My BOV has a diesel engine (Peugeot Indenor 2.1).
Diesel engines tend to operate at lower RPM's, and diesel fuel has superior lubricating properties. They're more reliable, with no spark plugs, no ignition coil, no distributor, no plug wires, and no oxygen sensors in the exhaust system. They could run on other types of (vegetable) oil in a pinch, although that's still illegal here (Netherlands) for tax reasons.
Diesel is less volatile than gasoline, with a far longer "shelf life". And it's much, much safer to store.
(Gasoline is more dangeroush than dynamite; it has a low flashpoint. A spark will set ot of!)
I try to keep a small supply on hand, and think old-fashioned "Jerry cans" are the best storage containers.
They're rugged, stackable, easy to pour from, and they don't "breath" like plastic containers.
A 20 liter Jerry Can equals approximately 200 kilometer in my BOV.
There are two common problems with storing diesel fuel:
1. It begins to oxidize as soon as it leaves the refinery.
Gums and sediments that clog fuel filters form.
The process can be slowed by keeping it cool and by adding stabilizers.
2. Water, usually from condensation in the empty part of the storage container, is the medium for algae growth.
A slime that will again clog fuel filters results.
Adding biocide will prevent algae growth, but better yet is to keep it in a sealed, full container and in a stable temperature to prevent water from condensation in the first place.
Those who store large amounts of diesel for long periods (deep water sailors, the military, power plants with back-up generators) periodically test and "polish" their fuel, filtering and adding additional stabilizers.
For Preppers, rotating stocks is more practical, but funnels with built-in filters are available.
Exxon's website says that: "If you keep it clean, cool and dry, diesel fuel can be stored 6 months to 1 year without significant quality degradation.
Storage for longer periods can be accomplished through use of periodic filtrations and addition of fuel stabilizers and biocides."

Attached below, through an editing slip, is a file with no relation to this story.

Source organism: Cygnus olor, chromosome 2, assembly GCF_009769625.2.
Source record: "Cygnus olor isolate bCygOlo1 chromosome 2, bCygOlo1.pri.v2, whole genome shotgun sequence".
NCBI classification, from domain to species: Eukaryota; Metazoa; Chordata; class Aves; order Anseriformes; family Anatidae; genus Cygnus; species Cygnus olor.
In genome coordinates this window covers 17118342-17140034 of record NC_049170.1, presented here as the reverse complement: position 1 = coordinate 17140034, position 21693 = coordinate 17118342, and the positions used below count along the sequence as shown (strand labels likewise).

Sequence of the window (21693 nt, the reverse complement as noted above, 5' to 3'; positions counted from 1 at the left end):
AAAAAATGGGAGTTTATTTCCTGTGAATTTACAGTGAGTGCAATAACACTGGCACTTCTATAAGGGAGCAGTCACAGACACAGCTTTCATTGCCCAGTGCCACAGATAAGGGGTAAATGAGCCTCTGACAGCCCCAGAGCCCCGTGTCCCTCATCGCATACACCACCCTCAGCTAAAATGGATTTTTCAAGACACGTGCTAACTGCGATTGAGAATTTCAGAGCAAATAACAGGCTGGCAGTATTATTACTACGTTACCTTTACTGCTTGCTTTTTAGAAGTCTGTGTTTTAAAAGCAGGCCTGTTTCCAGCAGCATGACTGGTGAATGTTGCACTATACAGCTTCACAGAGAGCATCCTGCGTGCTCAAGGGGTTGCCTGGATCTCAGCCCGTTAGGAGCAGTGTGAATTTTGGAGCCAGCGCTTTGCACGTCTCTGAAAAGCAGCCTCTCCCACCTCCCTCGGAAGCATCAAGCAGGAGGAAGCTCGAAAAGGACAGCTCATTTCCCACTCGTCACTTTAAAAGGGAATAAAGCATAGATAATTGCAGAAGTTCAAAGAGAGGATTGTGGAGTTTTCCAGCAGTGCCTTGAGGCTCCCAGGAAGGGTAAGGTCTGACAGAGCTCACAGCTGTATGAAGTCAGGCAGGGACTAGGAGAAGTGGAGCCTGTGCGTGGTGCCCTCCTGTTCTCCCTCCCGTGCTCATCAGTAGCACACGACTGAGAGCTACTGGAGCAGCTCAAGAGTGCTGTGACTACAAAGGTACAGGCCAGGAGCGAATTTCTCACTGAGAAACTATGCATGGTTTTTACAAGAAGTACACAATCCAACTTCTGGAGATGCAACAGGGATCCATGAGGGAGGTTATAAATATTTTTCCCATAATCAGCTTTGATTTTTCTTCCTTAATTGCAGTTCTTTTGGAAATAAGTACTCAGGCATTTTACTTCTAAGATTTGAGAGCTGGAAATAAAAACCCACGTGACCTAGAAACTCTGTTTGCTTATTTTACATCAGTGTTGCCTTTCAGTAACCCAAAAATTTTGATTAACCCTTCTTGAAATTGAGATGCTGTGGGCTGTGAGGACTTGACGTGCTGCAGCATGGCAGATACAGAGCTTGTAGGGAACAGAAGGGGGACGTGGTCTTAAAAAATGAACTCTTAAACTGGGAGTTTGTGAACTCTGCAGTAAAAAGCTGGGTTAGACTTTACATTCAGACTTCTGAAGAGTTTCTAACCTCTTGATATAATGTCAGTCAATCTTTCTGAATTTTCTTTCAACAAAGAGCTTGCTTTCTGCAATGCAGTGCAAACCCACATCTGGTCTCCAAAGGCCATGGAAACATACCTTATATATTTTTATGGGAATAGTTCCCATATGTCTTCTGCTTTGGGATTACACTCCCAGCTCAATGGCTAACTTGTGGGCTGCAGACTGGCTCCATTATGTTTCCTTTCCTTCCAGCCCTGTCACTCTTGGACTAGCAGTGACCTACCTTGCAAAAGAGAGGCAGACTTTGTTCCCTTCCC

Chevron says: "those who store diesel fuel for a prolonged period, i.e., one year or longer, can take steps
to maintain fuel integrity. The steps below provide increasing levels of protection:
1. Purchase clean, dry fuel from a reputable supplier and keep the stored fuel cool and
dry. The presence of free water encourages the corrosion of metal storage tanks and
provides the medium for microbiological growth.
2. Add an appropriate stabilizer that contains an antioxidant, biocide, and corrosion inhibitor.
3. Use a fuel quality management service to regularly test the fuel, and, as necessary,
polish it – by ﬁltration through portable ﬁlters – and add fresh stabilizer."
BP says: "Under normal storage conditions diesel fuel can be expected to stay in a useable condition
• 12 months or longer at an ambient of 20ºC.
• 6-12 months at an ambient temperature higher than 30ºC.
As diesel gets older a fine sediment and gum forms in the diesel brought about by the
reaction of diesel components with oxygen from the air.
The fine sediment and gum will block fuel filters, leading to fuel starvation and the engine stopping.
Frequent filter changes are then required to keep the engine going.
The gums and sediments do not burn in the engine very well and can lead to carbon and soot deposits on injectors and other combustionsurfaces."
Diesel fuels are blended for different seasons and regions. "Summer" diesel may cloud or gel at cold temperatures.
From BP: "Always purchase fuel to replenish stocks in the winter season.
This will ensure that the fuel will not cause wax problems whatever season it is used."
According to Exxon: "Non-winterized diesel fuel will not generally cause problems as long as temperatures are at or above -10°C."
So the basic strategy boils down to:
1. Buying "fresh" fuel (the quotation marks are because it's probably already several weeks old by the time it works it's way from the refinery to us consumers).
2. Topping off storage containers, leaving just enough headspace for expansion and contraction, but not much for condensation.
3. Keeping it dry and cool. Heat speeds deterioration, temperature swings will cause condensation.
4. Adding a stabilizer to slow oxidation if storage in warm temperatures or beyond a year is anticipated.
5. Adding a biocide to prevent algae growth (or better yet, keep it in a sealed, full container and in a stable temperature to prevent water condensation in the first place).
6. Rotating stocks every winter.
7. When in doubt, filtering.
Further reading shows that diesel in normal or ideal conditions could be stored for more than to or even 5 years without additives; antioxidant, biocide, and corrosion inhibitor.